Montgomery County lawmakers may consider narrowing the scope of the county's bag tax.
The tax, which took effect in January, requires all county retailers to charge customers a 5-cent fee for each bag they use, with the exception of customers taking home prepared food from restaurants.
But County Council President Roger Berliner said Thursday that he would like to re-evaluate the tax at the end of the year to determine if it applies to too many types of retailers.
|Bag tax revenue|
|*Retailers are required to register with the county after they have collected $100 in bag taxes. For chain stores, one chain, i.e., Giant or Safeway, counts as one retailer.|
"I do have empathy for people who go into a jewelry store or go into a Macy's [and have to bring their own bag]," he said. "It bespeaks the issues of overreaching."
Between January and the end of July -- the last month for which data are available -- customers paid $1.25 million in taxes for 31.3 million bags, according to the county Department of Finance. The county estimates it will collect more than $2 million for more than 50 million bags this year.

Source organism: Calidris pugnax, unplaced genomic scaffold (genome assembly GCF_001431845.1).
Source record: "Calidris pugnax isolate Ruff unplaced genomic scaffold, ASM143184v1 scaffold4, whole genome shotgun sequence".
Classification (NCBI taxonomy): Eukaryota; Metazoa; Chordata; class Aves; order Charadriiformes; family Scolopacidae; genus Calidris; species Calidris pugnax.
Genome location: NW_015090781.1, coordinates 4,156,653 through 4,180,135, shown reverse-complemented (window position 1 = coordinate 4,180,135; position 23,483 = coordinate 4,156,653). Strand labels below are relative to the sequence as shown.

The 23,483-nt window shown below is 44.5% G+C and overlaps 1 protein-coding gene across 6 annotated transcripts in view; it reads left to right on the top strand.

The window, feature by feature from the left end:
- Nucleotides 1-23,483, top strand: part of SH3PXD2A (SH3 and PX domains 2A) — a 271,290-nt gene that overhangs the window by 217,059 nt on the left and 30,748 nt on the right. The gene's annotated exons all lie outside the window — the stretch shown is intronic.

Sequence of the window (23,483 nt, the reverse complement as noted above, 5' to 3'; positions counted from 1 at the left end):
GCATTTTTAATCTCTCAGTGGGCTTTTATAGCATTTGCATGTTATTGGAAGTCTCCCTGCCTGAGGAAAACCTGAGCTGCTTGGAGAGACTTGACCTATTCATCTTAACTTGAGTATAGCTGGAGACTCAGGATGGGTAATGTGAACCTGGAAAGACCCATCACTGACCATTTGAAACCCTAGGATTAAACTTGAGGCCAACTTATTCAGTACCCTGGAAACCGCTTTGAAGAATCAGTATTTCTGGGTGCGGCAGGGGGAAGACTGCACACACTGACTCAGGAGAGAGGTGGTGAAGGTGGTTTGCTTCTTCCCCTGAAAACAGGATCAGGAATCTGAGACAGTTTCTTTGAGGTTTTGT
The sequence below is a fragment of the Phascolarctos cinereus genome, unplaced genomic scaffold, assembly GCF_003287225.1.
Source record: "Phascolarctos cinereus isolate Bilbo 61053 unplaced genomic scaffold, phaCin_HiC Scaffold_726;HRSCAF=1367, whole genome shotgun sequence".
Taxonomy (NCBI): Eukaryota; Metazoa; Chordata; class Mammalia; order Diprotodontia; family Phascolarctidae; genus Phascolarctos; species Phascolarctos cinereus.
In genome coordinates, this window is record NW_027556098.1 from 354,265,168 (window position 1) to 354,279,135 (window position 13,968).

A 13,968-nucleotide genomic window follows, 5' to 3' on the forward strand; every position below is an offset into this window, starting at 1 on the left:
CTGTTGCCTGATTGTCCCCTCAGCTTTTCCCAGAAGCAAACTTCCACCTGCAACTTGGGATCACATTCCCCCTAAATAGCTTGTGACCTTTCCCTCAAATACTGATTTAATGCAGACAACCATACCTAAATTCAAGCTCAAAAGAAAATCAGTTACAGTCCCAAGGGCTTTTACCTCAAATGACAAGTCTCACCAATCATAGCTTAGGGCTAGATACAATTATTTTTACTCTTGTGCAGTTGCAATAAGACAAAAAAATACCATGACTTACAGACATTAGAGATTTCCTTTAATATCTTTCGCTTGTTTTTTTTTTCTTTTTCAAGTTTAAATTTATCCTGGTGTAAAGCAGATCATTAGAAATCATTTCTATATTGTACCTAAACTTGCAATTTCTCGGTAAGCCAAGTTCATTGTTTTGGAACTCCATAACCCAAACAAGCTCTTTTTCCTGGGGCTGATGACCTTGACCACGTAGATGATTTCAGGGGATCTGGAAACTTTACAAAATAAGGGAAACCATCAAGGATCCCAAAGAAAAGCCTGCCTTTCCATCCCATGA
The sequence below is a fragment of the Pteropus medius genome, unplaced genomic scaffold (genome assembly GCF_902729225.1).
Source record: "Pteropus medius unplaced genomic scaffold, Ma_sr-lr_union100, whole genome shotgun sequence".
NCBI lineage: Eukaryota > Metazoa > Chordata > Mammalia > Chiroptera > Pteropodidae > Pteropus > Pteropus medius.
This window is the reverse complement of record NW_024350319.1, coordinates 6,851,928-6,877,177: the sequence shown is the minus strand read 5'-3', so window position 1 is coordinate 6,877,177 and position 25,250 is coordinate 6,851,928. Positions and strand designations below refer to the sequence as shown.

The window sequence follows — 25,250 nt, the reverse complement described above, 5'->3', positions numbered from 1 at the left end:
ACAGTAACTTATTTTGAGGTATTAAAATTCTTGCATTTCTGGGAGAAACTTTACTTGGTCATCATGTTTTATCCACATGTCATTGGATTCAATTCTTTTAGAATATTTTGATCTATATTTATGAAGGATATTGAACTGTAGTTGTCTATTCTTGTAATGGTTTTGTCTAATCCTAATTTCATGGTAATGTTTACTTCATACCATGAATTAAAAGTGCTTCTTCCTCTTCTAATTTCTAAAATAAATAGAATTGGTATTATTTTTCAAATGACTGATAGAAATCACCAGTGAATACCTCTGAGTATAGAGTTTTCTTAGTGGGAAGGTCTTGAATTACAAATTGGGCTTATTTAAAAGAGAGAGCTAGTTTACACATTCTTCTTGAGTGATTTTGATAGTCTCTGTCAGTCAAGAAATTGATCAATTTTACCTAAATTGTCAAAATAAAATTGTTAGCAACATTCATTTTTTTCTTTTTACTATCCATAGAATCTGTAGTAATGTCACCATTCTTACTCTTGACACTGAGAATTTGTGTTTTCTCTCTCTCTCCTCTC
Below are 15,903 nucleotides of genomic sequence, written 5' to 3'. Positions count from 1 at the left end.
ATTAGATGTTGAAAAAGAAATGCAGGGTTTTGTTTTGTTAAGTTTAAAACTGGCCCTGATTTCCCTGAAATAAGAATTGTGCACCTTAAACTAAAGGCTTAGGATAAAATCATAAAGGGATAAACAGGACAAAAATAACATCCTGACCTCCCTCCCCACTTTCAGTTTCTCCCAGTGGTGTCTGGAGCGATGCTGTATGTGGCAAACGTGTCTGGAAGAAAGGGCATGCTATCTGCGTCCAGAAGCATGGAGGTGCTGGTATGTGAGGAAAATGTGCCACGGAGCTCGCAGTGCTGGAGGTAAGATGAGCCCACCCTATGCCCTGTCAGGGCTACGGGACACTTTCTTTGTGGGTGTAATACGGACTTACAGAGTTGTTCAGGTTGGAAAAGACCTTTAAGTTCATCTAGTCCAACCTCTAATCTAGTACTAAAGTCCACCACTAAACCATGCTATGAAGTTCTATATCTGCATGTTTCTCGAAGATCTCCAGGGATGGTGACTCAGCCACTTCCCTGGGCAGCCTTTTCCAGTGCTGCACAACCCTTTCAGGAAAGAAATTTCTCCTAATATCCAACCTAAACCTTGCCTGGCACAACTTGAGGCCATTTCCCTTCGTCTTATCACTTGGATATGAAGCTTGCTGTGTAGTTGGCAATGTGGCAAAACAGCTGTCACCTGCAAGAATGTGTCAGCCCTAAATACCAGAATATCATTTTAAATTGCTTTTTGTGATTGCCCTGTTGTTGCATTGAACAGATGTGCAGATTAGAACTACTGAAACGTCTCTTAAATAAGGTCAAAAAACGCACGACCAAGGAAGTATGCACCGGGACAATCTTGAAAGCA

Because the tax requires one full-time employee to administer the tax at a cost of $81,000 a year, it is estimated to earn the county a net $2 million. The money is slated to go to the county's Water Quality Protection Charge fund, which pays for stream restoration and the creation of rain gardens, sand filters and other facilities aimed at managing storm water runoff.
The revenue numbers are higher than the county wants, Berliner said, emphasizing that the purpose of the tax is to change consumer habits and reduce the number of bags used, not make money.
Though the number of bags used and the amount of revenue earned increased every month from January through June, this was expected because retailers do not have to register through the online payment system until they have collected $100, or charged for 2,000 bags, said county spokesman Patrick Lacefield. The numbers dropped for the first time in July, which he expects to continue.
"We really do want to take in less money with this," he said.
It's not clear whether the bag tax is actually benefiting the environment, said county Department of Environmental Protection Director Bob Hoyt, who said he hopes to have more information next year.
Bag taxes have grown in popularity in recent months and have popped up across California, where plastic bags are banned and paper bags cost 10 cents each.
The District has had a 5-cent bag tax in place since Jan. 1, 2010, though it only applies to businesses with a license to sell food or alcohol.